This is Just to Say

'This Is Just To Say' (1934) is a mischievous free verse poem written by William Carlos Williams in the form of a note left for his wife, Florence. It is a few lines about plums, specifically chilled plums that got eaten. Don't let that put you off, there is a little more to it than that.

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This is Just to Say This is Just to Say

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Table of contents

    This Is Just To Say Poem

    William's poem is pretty short and sweet, wrapping up in just three stanzas.

    This Is Just to Say
    Written in 1934
    Written byWilliam Carlos Williams
    Shape/style Imagist
    Meter/Rhyme schemeFree verse/variable foot
    • Choices
    • Relationships and communication
    • Apologies and forgiveness
    Poetic Devices
    Frequently noted imagery Plums (chilled)
    • Mischievous
    • Factual
    • Off-hand

    The poet eats the plums that his wife put in the ice box.

    He presumes that she must have intended to eat these plums herself, so he writes her a poem telling her that he ate them and that they were really good. He also asks for forgiveness, although the entire apology is more amusing than genuinely repentant.

    I have eaten

    the plums

    that were in

    the icebox

    and which

    you were probably


    for breakfast

    Forgive me

    they were delicious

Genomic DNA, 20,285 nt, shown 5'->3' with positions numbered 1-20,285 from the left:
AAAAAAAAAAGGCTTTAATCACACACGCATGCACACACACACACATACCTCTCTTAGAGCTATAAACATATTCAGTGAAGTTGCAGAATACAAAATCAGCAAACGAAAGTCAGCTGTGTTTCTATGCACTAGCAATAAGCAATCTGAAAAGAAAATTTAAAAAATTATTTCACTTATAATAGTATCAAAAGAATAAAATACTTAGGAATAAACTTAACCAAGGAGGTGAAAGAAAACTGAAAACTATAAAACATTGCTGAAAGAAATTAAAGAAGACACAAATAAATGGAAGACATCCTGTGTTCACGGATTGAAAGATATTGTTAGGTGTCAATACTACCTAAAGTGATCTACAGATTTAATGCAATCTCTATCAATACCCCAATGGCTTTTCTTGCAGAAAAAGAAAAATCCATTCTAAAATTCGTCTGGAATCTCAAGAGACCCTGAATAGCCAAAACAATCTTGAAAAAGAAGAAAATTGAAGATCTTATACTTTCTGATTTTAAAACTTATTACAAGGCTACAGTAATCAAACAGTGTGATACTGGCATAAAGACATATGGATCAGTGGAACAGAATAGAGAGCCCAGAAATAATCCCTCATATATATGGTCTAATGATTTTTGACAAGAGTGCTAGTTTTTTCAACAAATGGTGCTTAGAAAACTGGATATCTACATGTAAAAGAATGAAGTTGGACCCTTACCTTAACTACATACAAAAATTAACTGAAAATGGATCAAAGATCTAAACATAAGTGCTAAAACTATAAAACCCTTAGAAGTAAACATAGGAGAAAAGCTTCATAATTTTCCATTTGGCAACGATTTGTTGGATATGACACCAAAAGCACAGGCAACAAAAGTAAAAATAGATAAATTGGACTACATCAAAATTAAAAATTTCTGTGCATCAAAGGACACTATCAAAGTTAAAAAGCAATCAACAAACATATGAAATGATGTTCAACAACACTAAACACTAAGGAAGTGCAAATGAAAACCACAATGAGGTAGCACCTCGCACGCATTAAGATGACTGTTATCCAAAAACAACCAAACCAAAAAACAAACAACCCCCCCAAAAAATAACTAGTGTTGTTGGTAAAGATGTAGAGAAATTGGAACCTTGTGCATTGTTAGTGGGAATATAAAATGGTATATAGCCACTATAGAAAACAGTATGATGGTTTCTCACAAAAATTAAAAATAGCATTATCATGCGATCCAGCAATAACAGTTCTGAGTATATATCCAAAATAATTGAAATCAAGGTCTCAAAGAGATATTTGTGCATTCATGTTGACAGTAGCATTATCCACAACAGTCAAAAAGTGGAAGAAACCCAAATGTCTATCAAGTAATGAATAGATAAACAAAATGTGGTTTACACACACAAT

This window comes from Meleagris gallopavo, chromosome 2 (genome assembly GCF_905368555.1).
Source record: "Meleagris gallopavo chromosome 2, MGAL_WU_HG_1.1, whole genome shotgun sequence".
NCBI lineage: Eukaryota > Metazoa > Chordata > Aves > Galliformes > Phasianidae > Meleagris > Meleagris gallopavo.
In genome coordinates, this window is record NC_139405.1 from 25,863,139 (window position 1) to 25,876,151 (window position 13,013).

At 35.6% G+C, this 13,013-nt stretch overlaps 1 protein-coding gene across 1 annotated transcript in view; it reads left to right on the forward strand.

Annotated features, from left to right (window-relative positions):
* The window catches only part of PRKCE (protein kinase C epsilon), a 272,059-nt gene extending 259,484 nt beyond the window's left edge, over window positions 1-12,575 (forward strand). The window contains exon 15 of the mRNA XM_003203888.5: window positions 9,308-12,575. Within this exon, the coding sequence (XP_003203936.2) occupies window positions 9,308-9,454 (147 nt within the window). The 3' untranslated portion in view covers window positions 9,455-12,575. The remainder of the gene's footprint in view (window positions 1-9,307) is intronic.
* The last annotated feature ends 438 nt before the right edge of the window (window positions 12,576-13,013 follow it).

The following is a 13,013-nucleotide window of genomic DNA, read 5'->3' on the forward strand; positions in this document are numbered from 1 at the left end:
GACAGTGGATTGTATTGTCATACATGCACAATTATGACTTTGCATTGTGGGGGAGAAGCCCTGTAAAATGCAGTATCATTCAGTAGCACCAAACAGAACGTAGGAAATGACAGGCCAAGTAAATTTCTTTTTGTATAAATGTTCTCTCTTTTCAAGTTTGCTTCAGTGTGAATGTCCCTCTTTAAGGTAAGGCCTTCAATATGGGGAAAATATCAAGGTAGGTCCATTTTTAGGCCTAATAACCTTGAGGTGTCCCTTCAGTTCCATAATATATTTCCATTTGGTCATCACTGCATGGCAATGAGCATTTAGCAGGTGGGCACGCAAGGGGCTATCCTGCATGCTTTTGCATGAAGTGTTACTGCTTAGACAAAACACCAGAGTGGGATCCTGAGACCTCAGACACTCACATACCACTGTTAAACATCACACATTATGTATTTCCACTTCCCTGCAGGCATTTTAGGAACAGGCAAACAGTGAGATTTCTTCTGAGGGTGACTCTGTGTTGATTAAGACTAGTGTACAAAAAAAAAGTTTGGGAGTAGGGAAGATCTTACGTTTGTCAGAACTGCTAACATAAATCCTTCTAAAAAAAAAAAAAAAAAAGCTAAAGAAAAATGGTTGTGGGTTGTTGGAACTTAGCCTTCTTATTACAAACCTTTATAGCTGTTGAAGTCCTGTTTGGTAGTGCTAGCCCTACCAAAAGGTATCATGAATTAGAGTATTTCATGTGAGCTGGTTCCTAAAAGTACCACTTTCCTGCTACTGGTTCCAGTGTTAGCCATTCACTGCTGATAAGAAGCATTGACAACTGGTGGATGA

so sweet

    and so cold

    This Is Just To Say, Plums in a bowl, StudySmarter OriginalPlums are important in 'This is Just to Say'.

    This Is Just To Say Historical Context

    William Carlos Williams was born in New Jersey to an English father and a Puerto Rican mother of multiracial ancestry. He became a pediatrician, novelist, essayist, and poet. This is a rare combination, but it meant that he could write whatever he wanted without having to depend on it to make a living.

    Along with Ezra Pound and Hilda Doolittle aka HD, he was a member of the Imagists movement. John Keats and Walt Whitman initially influenced his poetry, but he developed his unique style after meeting Ezra Pound. He commented on this meeting, saying,

    Before meeting Pound is like B.C. and A.D. 1

    By 1917 and the publication of his third book, Al Que Quiere! (1917), he had nailed the key Imagist principle.

    The direct treatment of the thing, whether subjective or objective.

    Poetry at the time lagged behind other artistic fields in terms of breaking down the traditional structures and forms that were accepted as 'correct' or academic. The Imagists challenged conventional structures, themes, and language within the genre. Williams made extensive use of free verse and his version of metre, variable foot.